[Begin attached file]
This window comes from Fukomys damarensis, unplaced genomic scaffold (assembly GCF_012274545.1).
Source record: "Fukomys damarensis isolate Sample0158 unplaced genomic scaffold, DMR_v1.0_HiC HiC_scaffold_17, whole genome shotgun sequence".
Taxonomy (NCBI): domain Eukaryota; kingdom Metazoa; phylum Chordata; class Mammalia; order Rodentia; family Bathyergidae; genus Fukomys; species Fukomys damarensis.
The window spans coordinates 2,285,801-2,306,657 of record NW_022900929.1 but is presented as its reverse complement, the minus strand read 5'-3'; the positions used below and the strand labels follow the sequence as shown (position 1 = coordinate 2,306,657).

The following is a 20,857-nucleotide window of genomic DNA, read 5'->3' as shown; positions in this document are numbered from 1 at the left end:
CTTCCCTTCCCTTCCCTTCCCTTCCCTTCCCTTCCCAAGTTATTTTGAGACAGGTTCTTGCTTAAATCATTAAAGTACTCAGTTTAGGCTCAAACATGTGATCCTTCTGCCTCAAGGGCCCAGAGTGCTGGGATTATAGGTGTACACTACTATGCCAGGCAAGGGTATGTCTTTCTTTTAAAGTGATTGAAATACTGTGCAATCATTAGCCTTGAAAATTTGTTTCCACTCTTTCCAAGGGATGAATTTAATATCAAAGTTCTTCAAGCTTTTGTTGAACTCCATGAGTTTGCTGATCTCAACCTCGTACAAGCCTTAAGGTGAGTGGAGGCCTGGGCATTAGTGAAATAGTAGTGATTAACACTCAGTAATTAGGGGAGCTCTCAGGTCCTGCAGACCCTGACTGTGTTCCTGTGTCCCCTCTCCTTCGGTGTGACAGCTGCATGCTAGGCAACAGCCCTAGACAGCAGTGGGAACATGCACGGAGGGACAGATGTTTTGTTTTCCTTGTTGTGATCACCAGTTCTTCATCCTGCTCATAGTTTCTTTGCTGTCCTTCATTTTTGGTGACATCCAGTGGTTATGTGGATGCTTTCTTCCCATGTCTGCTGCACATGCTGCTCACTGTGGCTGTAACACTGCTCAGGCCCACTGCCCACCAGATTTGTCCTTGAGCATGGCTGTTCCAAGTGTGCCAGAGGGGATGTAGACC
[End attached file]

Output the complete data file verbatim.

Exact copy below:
This window comes from Fukomys damarensis, unplaced genomic scaffold (assembly GCF_012274545.1).
Source record: "Fukomys damarensis isolate Sample0158 unplaced genomic scaffold, DMR_v1.0_HiC HiC_scaffold_17, whole genome shotgun sequence".
Taxonomy (NCBI): domain Eukaryota; kingdom Metazoa; phylum Chordata; class Mammalia; order Rodentia; family Bathyergidae; genus Fukomys; species Fukomys damarensis.
The window spans coordinates 2,285,801-2,306,657 of record NW_022900929.1 but is presented as its reverse complement, the minus strand read 5'-3'; the positions used below and the strand labels follow the sequence as shown (position 1 = coordinate 2,306,657).

The following is a 20,857-nucleotide window of genomic DNA, read 5'->3' as shown; positions in this document are numbered from 1 at the left end:
CTTCCCTTCCCTTCCCTTCCCTTCCCTTCCCTTCCCAAGTTATTTTGAGACAGGTTCTTGCTTAAATCATTAAAGTACTCAGTTTAGGCTCAAACATGTGATCCTTCTGCCTCAAGGGCCCAGAGTGCTGGGATTATAGGTGTACACTACTATGCCAGGCAAGGGTATGTCTTTCTTTTAAAGTGATTGAAATACTGTGCAATCATTAGCCTTGAAAATTTGTTTCCACTCTTTCCAAGGGATGAATTTAATATCAAAGTTCTTCAAGCTTTTGTTGAACTCCATGAGTTTGCTGATCTCAACCTCGTACAAGCCTTAAGGTGAGTGGAGGCCTGGGCATTAGTGAAATAGTAGTGATTAACACTCAGTAATTAGGGGAGCTCTCAGGTCCTGCAGACCCTGACTGTGTTCCTGTGTCCCCTCTCCTTCGGTGTGACAGCTGCATGCTAGGCAACAGCCCTAGACAGCAGTGGGAACATGCACGGAGGGACAGATGTTTTGTTTTCCTTGTTGTGATCACCAGTTCTTCATCCTGCTCATAGTTTCTTTGCTGTCCTTCATTTTTGGTGACATCCAGTGGTTATGTGGATGCTTTCTTCCCATGTCTGCTGCACATGCTGCTCACTGTGGCTGTAACACTGCTCAGGCCCACTGCCCACCAGATTTGTCCTTGAGCATGGCTGTTCCAAGTGTGCCAGAGGGGATGTAGACC